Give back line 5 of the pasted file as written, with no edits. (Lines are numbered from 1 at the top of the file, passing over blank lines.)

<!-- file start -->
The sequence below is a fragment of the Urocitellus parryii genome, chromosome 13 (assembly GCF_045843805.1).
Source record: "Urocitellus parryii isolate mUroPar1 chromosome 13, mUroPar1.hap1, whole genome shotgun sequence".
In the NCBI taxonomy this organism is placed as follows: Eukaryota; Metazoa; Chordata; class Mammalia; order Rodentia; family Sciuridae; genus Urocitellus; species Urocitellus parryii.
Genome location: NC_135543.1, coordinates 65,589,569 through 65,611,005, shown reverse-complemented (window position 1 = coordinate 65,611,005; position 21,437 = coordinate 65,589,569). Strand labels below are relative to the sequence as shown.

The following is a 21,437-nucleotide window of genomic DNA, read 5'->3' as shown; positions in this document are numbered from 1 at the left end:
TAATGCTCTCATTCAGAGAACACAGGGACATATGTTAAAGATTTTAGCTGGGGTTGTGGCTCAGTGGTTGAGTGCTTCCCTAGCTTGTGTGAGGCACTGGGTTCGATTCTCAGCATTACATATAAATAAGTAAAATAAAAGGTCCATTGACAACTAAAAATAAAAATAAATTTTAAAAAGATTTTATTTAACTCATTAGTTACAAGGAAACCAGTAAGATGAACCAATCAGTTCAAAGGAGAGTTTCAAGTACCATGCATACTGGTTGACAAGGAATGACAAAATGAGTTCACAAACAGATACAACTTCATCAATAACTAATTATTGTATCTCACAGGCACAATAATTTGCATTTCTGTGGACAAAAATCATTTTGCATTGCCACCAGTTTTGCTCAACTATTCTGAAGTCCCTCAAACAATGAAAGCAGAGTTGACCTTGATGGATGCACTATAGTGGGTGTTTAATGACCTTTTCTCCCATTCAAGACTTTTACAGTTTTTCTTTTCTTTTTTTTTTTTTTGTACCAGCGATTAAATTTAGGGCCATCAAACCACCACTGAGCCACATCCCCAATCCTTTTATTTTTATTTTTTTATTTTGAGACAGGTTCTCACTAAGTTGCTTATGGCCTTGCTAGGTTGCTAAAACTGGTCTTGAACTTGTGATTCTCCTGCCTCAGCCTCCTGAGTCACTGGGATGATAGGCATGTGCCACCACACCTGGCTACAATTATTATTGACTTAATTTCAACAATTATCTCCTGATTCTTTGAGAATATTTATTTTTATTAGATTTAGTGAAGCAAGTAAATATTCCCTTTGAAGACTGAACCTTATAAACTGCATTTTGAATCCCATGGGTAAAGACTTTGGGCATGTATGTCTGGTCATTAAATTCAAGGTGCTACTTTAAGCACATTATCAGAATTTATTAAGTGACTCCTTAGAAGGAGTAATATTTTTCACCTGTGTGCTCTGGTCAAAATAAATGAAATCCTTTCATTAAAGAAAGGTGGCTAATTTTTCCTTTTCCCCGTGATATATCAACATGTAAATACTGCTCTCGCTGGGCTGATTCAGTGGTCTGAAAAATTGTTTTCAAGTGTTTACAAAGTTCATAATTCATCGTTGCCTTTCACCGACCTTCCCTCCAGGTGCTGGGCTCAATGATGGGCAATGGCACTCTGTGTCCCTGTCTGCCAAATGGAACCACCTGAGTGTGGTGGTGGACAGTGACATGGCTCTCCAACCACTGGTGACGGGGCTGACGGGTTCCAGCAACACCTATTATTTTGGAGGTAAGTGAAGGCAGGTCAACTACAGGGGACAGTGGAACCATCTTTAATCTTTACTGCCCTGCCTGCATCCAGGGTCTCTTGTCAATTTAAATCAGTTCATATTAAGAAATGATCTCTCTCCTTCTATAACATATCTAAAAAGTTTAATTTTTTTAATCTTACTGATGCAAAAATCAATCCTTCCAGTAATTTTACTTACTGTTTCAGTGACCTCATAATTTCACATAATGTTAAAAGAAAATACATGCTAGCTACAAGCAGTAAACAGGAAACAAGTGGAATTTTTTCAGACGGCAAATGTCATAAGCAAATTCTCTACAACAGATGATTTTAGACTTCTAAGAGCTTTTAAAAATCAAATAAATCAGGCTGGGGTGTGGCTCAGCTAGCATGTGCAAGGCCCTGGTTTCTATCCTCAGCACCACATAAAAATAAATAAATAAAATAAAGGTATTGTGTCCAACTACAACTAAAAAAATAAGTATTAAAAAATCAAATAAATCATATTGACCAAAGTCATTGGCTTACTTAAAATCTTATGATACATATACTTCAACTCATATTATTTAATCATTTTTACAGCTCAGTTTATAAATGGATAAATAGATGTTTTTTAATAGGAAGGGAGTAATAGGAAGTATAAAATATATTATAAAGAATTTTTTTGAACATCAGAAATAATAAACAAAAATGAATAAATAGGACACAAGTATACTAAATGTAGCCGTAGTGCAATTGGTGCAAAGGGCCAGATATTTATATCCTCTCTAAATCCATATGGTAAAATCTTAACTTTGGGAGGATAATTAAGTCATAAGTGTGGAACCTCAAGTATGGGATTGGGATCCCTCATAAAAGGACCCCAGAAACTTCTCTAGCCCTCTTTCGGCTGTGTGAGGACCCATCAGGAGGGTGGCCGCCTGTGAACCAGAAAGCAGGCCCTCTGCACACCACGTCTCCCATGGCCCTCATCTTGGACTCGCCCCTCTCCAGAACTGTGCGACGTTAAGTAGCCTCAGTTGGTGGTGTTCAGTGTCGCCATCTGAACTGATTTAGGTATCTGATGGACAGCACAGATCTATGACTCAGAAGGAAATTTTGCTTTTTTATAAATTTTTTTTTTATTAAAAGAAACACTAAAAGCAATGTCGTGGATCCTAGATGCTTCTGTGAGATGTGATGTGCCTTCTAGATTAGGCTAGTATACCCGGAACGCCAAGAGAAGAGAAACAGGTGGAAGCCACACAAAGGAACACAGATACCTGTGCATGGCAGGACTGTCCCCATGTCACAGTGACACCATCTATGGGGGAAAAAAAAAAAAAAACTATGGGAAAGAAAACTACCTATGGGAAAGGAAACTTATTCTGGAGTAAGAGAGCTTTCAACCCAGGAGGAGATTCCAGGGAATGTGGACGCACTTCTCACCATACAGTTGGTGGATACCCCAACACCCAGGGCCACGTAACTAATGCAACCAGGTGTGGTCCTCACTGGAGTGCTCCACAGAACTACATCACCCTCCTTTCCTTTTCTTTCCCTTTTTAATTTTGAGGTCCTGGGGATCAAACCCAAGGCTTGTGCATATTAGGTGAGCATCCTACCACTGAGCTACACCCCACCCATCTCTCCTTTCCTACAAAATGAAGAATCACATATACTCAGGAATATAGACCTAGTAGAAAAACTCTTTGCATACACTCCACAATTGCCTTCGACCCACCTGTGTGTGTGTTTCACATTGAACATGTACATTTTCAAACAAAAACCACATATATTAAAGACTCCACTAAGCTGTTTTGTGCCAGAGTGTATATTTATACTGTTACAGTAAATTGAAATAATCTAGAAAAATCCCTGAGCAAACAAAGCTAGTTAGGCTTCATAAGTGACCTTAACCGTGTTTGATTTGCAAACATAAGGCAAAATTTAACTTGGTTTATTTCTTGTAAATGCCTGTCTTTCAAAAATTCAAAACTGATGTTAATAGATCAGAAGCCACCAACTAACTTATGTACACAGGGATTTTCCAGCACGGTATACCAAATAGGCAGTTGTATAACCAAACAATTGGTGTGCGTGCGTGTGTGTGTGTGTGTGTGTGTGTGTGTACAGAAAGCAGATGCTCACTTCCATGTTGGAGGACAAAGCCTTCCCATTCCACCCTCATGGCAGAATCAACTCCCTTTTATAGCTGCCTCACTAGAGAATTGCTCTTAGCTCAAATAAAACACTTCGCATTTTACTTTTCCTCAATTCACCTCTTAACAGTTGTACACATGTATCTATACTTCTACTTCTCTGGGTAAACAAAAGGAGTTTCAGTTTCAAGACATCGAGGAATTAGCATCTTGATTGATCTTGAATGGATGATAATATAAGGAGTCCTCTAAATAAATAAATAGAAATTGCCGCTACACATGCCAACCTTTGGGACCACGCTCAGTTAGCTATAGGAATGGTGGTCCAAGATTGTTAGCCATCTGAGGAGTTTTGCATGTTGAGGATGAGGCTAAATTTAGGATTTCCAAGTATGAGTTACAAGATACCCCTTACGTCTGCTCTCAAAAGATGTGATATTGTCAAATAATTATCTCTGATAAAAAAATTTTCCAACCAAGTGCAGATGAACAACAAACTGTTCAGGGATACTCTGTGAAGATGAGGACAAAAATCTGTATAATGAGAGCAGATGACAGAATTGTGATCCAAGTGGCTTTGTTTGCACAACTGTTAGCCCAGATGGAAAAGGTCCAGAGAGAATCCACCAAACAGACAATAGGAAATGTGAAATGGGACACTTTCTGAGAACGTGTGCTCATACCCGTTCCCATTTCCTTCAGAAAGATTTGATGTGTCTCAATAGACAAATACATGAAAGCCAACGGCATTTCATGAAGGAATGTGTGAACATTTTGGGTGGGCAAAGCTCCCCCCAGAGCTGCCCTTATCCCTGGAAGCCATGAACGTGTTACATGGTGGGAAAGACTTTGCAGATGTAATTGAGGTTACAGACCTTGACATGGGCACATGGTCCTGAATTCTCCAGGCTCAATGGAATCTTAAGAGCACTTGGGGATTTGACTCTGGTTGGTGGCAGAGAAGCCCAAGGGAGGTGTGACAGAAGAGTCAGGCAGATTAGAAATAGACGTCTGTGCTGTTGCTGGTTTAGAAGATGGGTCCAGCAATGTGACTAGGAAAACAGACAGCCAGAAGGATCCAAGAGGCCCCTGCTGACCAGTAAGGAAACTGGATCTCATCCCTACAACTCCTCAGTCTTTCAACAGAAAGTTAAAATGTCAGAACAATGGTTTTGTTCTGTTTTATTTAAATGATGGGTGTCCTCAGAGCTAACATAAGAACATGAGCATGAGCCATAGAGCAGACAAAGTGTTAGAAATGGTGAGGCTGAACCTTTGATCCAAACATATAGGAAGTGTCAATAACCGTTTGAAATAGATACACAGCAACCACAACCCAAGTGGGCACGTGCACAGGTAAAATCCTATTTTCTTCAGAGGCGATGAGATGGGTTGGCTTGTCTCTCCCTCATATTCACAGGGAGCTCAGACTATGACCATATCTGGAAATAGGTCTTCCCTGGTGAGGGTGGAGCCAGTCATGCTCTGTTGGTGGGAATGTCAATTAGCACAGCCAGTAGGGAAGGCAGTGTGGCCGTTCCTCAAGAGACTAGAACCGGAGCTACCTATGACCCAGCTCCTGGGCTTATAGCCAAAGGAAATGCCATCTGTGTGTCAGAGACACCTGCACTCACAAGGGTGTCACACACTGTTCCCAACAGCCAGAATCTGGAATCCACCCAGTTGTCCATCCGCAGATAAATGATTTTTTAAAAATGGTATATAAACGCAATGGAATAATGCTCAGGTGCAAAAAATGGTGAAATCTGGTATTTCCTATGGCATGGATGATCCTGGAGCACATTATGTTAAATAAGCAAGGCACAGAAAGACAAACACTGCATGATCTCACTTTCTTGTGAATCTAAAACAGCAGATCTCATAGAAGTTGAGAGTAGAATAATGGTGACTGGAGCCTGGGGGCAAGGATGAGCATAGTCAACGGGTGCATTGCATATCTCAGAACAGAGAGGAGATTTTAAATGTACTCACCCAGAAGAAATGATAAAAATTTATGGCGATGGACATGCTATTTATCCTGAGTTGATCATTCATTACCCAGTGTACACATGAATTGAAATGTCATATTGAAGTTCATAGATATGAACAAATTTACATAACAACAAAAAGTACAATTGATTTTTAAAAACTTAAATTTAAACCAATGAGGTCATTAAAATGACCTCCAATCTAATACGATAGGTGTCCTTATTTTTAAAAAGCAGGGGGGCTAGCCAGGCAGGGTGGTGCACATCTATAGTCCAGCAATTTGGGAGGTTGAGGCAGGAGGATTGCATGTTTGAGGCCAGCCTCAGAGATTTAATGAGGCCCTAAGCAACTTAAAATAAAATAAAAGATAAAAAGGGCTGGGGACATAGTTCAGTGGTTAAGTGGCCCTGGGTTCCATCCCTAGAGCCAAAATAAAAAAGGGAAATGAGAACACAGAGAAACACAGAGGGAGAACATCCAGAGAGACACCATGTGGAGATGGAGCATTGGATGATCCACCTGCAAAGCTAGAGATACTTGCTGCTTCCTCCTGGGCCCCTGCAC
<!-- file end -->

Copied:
The following is a 21,437-nucleotide window of genomic DNA, read 5'->3' as shown; positions in this document are numbered from 1 at the left end: